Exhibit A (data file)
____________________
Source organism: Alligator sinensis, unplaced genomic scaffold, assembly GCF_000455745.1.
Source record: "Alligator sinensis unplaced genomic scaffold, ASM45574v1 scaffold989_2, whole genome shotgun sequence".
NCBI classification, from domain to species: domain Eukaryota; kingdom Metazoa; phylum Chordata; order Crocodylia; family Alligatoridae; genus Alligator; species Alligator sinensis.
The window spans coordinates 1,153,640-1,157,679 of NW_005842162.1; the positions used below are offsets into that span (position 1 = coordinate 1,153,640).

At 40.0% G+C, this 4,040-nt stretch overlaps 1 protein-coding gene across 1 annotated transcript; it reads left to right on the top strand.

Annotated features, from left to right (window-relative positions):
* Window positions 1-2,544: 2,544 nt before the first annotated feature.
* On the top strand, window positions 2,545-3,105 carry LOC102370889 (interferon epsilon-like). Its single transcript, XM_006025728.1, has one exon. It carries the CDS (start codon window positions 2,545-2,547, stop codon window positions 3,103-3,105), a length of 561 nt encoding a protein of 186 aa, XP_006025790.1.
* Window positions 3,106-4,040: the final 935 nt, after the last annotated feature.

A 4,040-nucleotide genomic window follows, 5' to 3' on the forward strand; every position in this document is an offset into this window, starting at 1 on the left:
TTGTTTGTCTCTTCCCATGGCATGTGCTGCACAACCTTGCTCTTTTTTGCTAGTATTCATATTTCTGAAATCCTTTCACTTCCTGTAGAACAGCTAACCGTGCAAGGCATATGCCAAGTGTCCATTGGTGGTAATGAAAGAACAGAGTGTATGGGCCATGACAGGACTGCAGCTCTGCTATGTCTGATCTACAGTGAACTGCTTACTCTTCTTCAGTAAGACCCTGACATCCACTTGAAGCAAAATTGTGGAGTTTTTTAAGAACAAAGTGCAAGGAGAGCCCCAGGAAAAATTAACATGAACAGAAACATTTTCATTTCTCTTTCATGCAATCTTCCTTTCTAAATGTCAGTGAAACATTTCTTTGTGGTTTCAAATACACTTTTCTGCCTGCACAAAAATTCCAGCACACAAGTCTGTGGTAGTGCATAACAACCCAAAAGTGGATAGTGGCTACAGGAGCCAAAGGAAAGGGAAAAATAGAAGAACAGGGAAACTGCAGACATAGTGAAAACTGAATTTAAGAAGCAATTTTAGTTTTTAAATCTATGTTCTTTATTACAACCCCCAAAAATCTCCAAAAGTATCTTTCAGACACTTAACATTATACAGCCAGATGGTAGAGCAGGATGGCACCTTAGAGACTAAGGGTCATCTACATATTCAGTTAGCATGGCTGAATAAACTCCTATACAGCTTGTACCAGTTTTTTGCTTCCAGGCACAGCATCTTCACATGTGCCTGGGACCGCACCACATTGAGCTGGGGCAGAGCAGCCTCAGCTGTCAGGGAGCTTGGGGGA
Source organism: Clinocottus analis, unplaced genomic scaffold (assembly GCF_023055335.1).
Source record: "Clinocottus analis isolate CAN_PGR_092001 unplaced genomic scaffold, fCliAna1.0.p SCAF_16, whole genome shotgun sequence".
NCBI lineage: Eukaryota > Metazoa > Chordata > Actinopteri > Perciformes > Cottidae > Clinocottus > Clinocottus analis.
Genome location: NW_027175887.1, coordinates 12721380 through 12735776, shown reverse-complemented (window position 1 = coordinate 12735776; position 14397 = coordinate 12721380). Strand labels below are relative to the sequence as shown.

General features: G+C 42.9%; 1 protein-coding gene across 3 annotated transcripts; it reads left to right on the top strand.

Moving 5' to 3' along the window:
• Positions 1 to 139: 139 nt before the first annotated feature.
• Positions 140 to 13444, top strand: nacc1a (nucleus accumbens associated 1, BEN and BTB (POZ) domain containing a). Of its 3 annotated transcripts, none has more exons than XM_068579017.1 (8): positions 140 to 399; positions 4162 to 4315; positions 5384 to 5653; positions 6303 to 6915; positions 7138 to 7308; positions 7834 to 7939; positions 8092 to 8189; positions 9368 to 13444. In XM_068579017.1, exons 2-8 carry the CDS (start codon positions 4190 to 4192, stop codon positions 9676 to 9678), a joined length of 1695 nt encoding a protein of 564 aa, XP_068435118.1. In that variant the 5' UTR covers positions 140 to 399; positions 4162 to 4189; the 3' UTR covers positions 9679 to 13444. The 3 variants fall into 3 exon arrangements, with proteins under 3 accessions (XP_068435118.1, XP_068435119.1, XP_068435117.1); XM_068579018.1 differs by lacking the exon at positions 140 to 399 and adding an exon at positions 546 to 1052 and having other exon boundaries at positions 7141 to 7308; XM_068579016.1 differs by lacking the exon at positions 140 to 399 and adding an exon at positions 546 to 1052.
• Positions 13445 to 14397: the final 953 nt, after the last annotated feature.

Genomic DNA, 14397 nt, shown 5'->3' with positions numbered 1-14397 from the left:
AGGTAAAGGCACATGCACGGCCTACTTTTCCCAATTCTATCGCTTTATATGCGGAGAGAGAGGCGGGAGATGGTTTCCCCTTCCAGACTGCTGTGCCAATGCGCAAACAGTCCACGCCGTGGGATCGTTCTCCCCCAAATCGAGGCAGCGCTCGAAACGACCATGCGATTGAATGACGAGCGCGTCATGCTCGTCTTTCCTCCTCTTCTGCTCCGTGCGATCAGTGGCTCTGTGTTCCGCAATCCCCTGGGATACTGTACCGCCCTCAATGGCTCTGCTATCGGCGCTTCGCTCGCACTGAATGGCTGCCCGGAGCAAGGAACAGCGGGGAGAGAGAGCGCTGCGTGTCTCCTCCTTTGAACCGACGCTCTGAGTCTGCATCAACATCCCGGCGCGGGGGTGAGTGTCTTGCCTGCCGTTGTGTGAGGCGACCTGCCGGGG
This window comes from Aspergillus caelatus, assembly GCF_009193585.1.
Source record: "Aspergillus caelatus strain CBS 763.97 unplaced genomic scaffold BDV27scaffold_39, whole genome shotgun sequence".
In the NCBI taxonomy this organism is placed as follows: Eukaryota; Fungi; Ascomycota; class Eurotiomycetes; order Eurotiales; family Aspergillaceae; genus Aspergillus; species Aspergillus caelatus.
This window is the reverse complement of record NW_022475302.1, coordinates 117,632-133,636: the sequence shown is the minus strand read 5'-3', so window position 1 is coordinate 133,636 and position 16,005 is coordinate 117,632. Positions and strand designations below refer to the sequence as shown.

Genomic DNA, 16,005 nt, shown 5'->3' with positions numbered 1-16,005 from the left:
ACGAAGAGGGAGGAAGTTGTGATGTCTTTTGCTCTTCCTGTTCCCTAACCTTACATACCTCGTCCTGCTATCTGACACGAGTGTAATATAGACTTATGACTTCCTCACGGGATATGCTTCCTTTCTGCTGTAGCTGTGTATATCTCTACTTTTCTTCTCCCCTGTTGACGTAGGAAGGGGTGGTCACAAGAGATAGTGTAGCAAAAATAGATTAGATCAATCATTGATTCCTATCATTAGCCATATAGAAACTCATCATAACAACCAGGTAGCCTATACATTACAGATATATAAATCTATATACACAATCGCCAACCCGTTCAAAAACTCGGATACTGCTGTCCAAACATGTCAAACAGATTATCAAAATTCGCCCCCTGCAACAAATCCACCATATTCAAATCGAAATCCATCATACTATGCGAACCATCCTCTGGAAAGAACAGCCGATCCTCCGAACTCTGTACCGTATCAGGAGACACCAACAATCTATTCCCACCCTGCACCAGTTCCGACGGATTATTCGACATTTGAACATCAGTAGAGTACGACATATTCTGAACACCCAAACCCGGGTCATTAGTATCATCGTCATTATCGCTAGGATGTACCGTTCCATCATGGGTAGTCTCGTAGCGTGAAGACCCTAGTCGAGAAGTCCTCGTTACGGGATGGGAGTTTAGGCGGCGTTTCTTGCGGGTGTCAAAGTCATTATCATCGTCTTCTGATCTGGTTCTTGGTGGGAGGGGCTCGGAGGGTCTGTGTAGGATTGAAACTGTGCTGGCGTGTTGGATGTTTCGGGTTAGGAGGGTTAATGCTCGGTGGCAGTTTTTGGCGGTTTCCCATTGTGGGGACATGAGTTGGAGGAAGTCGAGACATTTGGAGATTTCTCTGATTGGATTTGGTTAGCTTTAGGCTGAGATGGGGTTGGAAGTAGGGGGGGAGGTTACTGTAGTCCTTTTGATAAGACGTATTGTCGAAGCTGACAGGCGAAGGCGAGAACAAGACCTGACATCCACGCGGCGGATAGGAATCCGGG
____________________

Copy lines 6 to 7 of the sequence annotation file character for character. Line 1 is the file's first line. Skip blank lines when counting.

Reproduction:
Annotated features, from left to right (window-relative positions):
* Window positions 1-2,544: 2,544 nt before the first annotated feature.